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A sinkhole opens beneath council budgets

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LGC commentary on a grave warning from the National Audit Office

 

Giant sinkholes occasionally make headlines when lurking excavations suddenly give way and swallow suburban houses, parked caravans, prized rhododendrons or other objects beloved of local newspapers.

There is a large sinkhole under top-tier councils and it’s called adult social care – and a slightly smaller one called children’s social services.

Left unattended, the spiralling costs could devour resources now spent on highways, what remains of education, libraries, planning, trading standards and other services.

That is the conclusion of the National Audit Office’s report released this morning on the financial sustainability of local authorities, which by the standards of the NAO’s habitually restrained language sought to raise the alarm.

It said just over a fifth of top tier councils would exhaust their reserves within five years if they continued to spend at their present rate, and that it knew – though would not name -–the councils in a similar position to Northamptonshire CC, which tumbled into financial oblivion, when it issued a section 114 notice in January partly due to escalating social care costs.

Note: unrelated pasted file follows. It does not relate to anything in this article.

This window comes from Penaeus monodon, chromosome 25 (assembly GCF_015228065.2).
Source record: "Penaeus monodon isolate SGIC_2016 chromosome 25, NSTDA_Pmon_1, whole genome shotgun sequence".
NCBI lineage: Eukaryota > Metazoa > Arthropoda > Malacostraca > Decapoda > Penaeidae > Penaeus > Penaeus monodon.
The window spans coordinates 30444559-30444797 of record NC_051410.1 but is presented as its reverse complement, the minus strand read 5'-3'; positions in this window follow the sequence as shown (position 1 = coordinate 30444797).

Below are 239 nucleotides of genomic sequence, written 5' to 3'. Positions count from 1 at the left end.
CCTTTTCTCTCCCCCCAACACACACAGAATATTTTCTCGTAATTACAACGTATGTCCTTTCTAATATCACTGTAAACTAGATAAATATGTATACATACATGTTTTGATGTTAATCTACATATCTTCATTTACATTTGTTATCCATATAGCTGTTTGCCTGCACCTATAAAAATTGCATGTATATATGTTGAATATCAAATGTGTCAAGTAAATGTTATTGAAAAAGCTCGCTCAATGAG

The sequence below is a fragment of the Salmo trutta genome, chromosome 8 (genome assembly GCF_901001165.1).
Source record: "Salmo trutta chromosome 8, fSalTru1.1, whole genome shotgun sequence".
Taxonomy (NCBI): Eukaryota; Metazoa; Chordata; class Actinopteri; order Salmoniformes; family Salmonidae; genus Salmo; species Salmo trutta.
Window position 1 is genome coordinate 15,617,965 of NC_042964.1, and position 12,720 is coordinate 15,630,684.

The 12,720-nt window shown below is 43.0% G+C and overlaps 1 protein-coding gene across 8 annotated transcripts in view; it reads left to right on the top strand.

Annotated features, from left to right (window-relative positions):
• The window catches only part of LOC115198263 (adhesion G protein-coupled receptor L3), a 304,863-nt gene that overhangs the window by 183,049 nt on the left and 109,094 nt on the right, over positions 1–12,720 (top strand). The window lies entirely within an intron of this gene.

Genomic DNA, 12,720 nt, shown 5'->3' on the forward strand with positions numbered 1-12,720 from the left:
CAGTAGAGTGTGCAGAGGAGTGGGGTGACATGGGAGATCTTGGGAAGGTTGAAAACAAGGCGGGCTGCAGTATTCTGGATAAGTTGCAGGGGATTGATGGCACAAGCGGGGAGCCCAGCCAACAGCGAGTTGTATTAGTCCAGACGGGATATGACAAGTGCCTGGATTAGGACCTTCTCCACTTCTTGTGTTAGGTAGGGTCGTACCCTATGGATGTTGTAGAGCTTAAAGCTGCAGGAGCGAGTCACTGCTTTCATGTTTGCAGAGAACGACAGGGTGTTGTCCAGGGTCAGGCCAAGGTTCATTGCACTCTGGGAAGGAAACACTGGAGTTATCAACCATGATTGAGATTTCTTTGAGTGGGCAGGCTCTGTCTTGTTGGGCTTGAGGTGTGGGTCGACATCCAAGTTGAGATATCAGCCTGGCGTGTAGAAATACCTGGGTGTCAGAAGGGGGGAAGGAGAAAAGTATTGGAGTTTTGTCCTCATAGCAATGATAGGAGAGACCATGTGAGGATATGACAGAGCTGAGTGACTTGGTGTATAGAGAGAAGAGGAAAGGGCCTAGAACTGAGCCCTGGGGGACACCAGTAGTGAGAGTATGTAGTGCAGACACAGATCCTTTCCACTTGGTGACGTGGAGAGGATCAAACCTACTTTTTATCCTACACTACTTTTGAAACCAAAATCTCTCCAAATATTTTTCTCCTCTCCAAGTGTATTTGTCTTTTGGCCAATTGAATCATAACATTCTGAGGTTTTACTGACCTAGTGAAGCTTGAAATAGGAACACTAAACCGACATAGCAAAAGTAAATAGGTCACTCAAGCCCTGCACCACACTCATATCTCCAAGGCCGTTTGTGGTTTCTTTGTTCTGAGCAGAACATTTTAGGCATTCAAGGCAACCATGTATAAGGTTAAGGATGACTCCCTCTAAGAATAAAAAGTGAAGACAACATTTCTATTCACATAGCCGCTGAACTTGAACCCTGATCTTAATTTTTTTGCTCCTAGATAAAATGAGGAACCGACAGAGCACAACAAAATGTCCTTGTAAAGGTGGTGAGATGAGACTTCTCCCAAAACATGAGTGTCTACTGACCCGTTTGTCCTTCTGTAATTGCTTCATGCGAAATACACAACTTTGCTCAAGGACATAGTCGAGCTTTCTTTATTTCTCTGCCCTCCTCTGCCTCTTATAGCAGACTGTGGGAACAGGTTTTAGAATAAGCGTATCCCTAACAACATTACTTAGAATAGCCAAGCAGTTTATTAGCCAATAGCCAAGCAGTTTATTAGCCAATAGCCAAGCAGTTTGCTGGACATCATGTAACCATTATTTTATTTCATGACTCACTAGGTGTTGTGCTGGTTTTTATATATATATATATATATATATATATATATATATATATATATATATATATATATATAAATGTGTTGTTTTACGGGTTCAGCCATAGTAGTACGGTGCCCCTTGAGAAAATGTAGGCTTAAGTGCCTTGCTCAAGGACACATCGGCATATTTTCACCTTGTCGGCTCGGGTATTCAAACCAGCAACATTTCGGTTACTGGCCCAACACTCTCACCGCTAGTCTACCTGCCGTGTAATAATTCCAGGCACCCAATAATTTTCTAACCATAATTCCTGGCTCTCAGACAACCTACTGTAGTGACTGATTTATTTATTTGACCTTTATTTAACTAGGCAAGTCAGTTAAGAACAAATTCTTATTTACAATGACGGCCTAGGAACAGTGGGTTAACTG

Social care was firmly in the NAO’s sights as the cause – since demand is rising inexorably with an ageing population and so are costs.

NAO head Sir Amyas Morse even said the government “risks sleep walking into a centralised local authority financial system where the scope for local discretion is being slowly eroded”, as social care and other statutory services consumed such a vast proportion of council resources that little was left for anything else.

The implication for local politics is obvious – if most of the budget goes on social care why bother to elect councillors who can implement little discretionary spending?

Worse still for local politicians, as a proportion of the population hardly anyone uses social care.

Even if you add in the families and friends of care recipients, nothing like as many people notice it as see potholes, neglected parks, decrepit housing or loose paving lying in wait to trip them.

There would be no future in councils doing little but sign social care contracts while the locality collapses around them.

The NAO said that from 2010-11 to 2016-17, the number of older people needing care increased by 14.3% and looked-after children by 10.9%.

Adults’ and children’s social care together take 54.4% of local authorities’ total service spend, up from 45.3% in 2010-11.

While the NAO found districts – free of social care responsibilities – had done relatively better, their taxpayers still contribute to upper tier councils’ care costs.

One of three things can happen. The first is nothing, while social care steadily consumes top tier councils’ declining budgets.

The second is that the government responds to councils’ insistent pleas and offers lots more cash for the needs of older people (who from politicians’ viewpoint have an irritating propensity to vote).

The third is that local government somehow gets shot of social care to the NHS or a new ‘National Care Service’, though health and care integration is more talked about than achieved.

Who would bet against Whitehall leaving the giant sinkhole unattended?

Mark Smulian, reporter, LGC

 

 

 

 

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